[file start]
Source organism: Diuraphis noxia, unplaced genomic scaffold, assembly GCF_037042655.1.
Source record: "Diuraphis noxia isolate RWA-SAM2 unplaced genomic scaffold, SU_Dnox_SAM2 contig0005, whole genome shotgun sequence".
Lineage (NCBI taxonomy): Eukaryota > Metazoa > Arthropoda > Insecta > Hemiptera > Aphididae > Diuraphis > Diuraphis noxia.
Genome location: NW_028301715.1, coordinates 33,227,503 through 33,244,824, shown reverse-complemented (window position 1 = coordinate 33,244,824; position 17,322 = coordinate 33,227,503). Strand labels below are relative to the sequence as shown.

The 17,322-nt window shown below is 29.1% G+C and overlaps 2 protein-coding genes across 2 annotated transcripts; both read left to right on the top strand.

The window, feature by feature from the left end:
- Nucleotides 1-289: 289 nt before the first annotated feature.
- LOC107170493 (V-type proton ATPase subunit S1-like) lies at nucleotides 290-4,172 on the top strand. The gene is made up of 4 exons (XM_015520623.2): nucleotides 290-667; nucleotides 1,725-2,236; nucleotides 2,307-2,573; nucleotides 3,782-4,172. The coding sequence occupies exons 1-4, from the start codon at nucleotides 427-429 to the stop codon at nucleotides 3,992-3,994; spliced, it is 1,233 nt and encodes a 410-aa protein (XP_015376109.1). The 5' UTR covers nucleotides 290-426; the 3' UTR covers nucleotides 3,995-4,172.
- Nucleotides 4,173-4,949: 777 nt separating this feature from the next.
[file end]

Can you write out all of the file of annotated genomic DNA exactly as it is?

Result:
Source organism: Diuraphis noxia, unplaced genomic scaffold, assembly GCF_037042655.1.
Source record: "Diuraphis noxia isolate RWA-SAM2 unplaced genomic scaffold, SU_Dnox_SAM2 contig0005, whole genome shotgun sequence".
Lineage (NCBI taxonomy): Eukaryota > Metazoa > Arthropoda > Insecta > Hemiptera > Aphididae > Diuraphis > Diuraphis noxia.
Genome location: NW_028301715.1, coordinates 33,227,503 through 33,244,824, shown reverse-complemented (window position 1 = coordinate 33,244,824; position 17,322 = coordinate 33,227,503). Strand labels below are relative to the sequence as shown.

The 17,322-nt window shown below is 29.1% G+C and overlaps 2 protein-coding genes across 2 annotated transcripts; both read left to right on the top strand.

The window, feature by feature from the left end:
- Nucleotides 1-289: 289 nt before the first annotated feature.
- LOC107170493 (V-type proton ATPase subunit S1-like) lies at nucleotides 290-4,172 on the top strand. The gene is made up of 4 exons (XM_015520623.2): nucleotides 290-667; nucleotides 1,725-2,236; nucleotides 2,307-2,573; nucleotides 3,782-4,172. The coding sequence occupies exons 1-4, from the start codon at nucleotides 427-429 to the stop codon at nucleotides 3,992-3,994; spliced, it is 1,233 nt and encodes a 410-aa protein (XP_015376109.1). The 5' UTR covers nucleotides 290-426; the 3' UTR covers nucleotides 3,995-4,172.
- Nucleotides 4,173-4,949: 777 nt separating this feature from the next.